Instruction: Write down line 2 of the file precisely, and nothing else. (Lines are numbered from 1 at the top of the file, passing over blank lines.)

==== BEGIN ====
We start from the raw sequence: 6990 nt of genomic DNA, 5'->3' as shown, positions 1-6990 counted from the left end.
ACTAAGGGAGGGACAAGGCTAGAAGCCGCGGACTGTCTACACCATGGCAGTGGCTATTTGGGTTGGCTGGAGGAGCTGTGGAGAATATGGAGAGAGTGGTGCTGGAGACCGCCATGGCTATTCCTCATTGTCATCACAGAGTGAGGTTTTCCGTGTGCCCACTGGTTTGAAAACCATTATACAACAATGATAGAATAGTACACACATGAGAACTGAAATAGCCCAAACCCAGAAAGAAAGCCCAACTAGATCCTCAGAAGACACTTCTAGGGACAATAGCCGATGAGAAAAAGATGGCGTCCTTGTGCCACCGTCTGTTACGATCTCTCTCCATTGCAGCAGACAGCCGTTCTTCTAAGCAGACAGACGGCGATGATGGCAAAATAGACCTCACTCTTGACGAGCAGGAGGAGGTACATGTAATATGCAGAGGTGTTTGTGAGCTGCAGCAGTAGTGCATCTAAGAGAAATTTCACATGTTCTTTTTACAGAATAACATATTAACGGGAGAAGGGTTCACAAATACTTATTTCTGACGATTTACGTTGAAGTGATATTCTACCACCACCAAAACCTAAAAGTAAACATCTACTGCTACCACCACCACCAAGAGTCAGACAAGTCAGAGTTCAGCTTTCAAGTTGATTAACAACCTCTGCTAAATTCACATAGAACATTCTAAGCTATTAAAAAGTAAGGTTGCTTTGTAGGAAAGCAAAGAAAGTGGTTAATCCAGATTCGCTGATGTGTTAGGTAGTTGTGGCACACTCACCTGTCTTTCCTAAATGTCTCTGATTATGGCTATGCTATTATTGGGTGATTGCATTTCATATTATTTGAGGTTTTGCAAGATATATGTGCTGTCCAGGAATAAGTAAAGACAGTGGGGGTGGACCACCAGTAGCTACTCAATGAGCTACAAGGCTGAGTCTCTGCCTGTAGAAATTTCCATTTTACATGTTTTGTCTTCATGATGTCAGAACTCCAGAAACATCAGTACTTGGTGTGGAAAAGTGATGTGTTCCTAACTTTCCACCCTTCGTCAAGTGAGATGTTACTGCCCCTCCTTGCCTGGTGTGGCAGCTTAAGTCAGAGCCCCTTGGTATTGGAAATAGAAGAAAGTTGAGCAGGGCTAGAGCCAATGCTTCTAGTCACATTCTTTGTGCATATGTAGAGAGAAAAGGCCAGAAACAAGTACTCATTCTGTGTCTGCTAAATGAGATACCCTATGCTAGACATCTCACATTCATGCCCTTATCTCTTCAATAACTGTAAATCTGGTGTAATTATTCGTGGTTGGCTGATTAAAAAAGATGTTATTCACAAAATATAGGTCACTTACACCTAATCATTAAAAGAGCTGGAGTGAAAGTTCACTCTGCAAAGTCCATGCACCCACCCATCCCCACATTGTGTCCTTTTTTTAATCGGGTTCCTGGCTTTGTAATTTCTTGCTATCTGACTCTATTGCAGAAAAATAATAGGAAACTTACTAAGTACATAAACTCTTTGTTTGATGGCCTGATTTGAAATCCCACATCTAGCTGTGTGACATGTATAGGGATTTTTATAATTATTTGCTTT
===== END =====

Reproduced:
ACTAAGGGAGGGACAAGGCTAGAAGCCGCGGACTGTCTACACCATGGCAGTGGCTATTTGGGTTGGCTGGAGGAGCTGTGGAGAATATGGAGAGAGTGGTGCTGGAGACCGCCATGGCTATTCCTCATTGTCATCACAGAGTGAGGTTTTCCGTGTGCCCACTGGTTTGAAAACCATTATACAACAATGATAGAATAGTACACACATGAGAACTGAAATAGCCCAAACCCAGAAAGAAAGCCCAACTAGATCCTCAGAAGACACTTCTAGGGACAATAGCCGATGAGAAAAAGATGGCGTCCTTGTGCCACCGTCTGTTACGATCTCTCTCCATTGCAGCAGACAGCCGTTCTTCTAAGCAGACAGACGGCGATGATGGCAAAATAGACCTCACTCTTGACGAGCAGGAGGAGGTACATGTAATATGCAGAGGTGTTTGTGAGCTGCAGCAGTAGTGCATCTAAGAGAAATTTCACATGTTCTTTTTACAGAATAACATATTAACGGGAGAAGGGTTCACAAATACTTATTTCTGACGATTTACGTTGAAGTGATATTCTACCACCACCAAAACCTAAAAGTAAACATCTACTGCTACCACCACCACCAAGAGTCAGACAAGTCAGAGTTCAGCTTTCAAGTTGATTAACAACCTCTGCTAAATTCACATAGAACATTCTAAGCTATTAAAAAGTAAGGTTGCTTTGTAGGAAAGCAAAGAAAGTGGTTAATCCAGATTCGCTGATGTGTTAGGTAGTTGTGGCACACTCACCTGTCTTTCCTAAATGTCTCTGATTATGGCTATGCTATTATTGGGTGATTGCATTTCATATTATTTGAGGTTTTGCAAGATATATGTGCTGTCCAGGAATAAGTAAAGACAGTGGGGGTGGACCACCAGTAGCTACTCAATGAGCTACAAGGCTGAGTCTCTGCCTGTAGAAATTTCCATTTTACATGTTTTGTCTTCATGATGTCAGAACTCCAGAAACATCAGTACTTGGTGTGGAAAAGTGATGTGTTCCTAACTTTCCACCCTTCGTCAAGTGAGATGTTACTGCCCCTCCTTGCCTGGTGTGGCAGCTTAAGTCAGAGCCCCTTGGTATTGGAAATAGAAGAAAGTTGAGCAGGGCTAGAGCCAATGCTTCTAGTCACATTCTTTGTGCATATGTAGAGAGAAAAGGCCAGAAACAAGTACTCATTCTGTGTCTGCTAAATGAGATACCCTATGCTAGACATCTCACATTCATGCCCTTATCTCTTCAATAACTGTAAATCTGGTGTAATTATTCGTGGTTGGCTGATTAAAAAAGATGTTATTCACAAAATATAGGTCACTTACACCTAATCATTAAAAGAGCTGGAGTGAAAGTTCACTCTGCAAAGTCCATGCACCCACCCATCCCCACATTGTGTCCTTTTTTTAATCGGGTTCCTGGCTTTGTAATTTCTTGCTATCTGACTCTATTGCAGAAAAATAATAGGAAACTTACTAAGTACATAAACTCTTTGTTTGATGGCCTGATTTGAAATCCCACATCTAGCTGTGTGACATGTATAGGGATTTTTATAATTATTTGCTTT